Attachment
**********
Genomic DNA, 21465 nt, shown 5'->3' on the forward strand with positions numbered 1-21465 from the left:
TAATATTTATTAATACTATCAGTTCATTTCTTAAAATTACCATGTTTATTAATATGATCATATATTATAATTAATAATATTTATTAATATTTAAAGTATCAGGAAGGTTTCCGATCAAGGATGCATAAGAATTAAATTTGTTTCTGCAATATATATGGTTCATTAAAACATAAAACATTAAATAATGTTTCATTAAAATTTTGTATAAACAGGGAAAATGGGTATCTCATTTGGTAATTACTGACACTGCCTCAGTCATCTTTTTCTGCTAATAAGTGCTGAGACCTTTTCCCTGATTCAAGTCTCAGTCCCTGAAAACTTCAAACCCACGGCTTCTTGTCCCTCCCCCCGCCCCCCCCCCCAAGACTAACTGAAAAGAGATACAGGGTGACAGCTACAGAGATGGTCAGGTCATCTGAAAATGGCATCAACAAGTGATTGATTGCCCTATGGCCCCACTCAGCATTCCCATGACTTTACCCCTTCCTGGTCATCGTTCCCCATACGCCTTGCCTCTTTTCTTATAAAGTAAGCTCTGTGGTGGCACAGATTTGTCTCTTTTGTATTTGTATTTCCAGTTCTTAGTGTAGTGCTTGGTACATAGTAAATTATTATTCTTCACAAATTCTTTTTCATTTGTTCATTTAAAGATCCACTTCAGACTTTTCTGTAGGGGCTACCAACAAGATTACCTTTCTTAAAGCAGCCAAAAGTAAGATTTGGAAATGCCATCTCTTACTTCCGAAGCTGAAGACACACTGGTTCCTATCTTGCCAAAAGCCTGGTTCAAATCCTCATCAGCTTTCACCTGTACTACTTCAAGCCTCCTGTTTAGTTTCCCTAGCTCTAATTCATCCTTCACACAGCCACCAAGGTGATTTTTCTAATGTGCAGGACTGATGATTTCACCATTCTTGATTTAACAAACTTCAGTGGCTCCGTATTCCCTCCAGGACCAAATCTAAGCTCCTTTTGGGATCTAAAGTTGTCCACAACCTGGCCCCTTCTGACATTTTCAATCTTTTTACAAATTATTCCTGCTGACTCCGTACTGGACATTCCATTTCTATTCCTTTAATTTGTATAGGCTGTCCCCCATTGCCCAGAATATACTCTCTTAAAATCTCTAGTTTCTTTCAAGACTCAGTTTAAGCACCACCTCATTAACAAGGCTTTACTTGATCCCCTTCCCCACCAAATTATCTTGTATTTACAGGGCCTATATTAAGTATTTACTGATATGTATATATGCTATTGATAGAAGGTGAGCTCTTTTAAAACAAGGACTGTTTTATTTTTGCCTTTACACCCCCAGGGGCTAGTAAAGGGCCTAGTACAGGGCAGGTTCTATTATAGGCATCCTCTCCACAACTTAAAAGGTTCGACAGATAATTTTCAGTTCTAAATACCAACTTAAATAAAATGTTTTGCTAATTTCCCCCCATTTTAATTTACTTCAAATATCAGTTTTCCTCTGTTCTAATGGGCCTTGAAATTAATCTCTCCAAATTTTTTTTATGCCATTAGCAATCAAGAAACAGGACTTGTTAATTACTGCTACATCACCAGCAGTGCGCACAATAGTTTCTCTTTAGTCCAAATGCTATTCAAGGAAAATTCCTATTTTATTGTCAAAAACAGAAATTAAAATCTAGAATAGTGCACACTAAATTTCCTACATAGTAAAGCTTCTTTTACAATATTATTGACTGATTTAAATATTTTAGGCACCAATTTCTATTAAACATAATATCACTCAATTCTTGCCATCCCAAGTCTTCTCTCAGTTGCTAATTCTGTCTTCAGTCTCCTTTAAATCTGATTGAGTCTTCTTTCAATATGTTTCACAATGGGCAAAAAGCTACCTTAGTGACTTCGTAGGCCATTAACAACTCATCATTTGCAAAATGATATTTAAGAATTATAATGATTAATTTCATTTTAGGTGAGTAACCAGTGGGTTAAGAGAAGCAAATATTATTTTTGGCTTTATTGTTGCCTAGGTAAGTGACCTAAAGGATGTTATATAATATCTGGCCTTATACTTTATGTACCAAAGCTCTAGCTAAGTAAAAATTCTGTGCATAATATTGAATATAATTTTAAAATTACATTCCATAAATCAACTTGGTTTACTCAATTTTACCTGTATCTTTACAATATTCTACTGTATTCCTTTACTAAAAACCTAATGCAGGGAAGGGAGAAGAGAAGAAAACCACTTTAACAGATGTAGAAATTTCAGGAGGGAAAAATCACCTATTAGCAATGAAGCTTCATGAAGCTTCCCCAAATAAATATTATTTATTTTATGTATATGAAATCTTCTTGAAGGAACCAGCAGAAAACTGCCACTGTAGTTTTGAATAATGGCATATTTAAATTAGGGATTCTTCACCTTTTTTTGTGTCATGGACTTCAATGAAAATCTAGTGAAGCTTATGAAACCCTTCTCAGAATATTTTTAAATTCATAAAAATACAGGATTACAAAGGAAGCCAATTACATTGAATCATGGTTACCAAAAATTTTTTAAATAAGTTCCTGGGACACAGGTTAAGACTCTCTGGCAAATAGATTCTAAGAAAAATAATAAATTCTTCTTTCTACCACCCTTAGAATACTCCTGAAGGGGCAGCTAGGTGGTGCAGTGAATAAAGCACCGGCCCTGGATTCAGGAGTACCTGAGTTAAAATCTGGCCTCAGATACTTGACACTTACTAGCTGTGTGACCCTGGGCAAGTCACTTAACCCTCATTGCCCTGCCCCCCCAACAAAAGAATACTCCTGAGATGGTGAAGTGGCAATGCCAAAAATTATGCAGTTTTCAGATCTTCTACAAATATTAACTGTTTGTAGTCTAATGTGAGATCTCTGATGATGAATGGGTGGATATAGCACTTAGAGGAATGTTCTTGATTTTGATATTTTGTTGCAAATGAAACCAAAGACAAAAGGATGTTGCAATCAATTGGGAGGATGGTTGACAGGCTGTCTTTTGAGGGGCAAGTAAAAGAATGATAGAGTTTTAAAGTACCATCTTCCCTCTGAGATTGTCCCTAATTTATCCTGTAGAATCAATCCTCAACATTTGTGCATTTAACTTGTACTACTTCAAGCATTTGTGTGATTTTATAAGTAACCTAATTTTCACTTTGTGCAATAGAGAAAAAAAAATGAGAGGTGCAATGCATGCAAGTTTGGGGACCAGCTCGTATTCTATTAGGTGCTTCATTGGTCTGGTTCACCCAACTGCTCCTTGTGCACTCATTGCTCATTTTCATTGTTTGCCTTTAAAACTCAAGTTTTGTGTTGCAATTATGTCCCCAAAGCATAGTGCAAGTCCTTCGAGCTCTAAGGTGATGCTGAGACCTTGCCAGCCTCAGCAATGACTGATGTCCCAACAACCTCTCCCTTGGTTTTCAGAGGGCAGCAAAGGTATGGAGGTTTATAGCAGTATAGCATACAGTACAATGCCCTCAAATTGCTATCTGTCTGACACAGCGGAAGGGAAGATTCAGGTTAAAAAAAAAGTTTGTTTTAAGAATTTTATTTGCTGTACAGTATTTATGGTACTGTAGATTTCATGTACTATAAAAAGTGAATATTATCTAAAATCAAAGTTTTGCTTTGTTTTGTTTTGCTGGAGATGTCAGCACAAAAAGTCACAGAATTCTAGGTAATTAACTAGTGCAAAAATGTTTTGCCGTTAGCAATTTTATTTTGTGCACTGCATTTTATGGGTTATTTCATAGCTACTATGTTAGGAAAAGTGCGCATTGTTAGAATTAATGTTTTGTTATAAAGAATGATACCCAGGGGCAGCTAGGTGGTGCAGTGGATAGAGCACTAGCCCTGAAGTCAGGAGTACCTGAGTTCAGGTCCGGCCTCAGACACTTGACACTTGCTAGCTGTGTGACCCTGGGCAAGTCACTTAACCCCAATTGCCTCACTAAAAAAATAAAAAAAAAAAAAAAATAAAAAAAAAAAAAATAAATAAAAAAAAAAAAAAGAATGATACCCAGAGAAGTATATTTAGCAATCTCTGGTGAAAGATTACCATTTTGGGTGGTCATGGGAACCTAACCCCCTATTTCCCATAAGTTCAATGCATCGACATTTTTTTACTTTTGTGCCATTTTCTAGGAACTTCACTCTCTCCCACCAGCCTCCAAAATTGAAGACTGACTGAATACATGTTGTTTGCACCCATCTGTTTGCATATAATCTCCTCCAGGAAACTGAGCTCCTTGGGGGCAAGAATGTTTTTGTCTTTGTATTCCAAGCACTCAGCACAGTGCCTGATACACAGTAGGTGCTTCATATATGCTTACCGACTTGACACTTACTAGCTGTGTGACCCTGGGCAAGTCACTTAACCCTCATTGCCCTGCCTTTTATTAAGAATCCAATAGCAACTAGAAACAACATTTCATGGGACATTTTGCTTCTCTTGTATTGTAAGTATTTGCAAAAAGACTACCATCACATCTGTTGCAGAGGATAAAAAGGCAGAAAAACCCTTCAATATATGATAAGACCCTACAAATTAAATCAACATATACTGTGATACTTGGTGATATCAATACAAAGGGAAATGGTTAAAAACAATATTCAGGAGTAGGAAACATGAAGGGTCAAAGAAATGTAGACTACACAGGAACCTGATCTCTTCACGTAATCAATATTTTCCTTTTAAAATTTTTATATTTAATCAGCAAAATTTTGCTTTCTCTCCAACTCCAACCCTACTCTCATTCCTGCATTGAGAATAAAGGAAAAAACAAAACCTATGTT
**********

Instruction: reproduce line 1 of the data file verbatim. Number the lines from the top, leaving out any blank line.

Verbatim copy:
Genomic DNA, 21465 nt, shown 5'->3' on the forward strand with positions numbered 1-21465 from the left: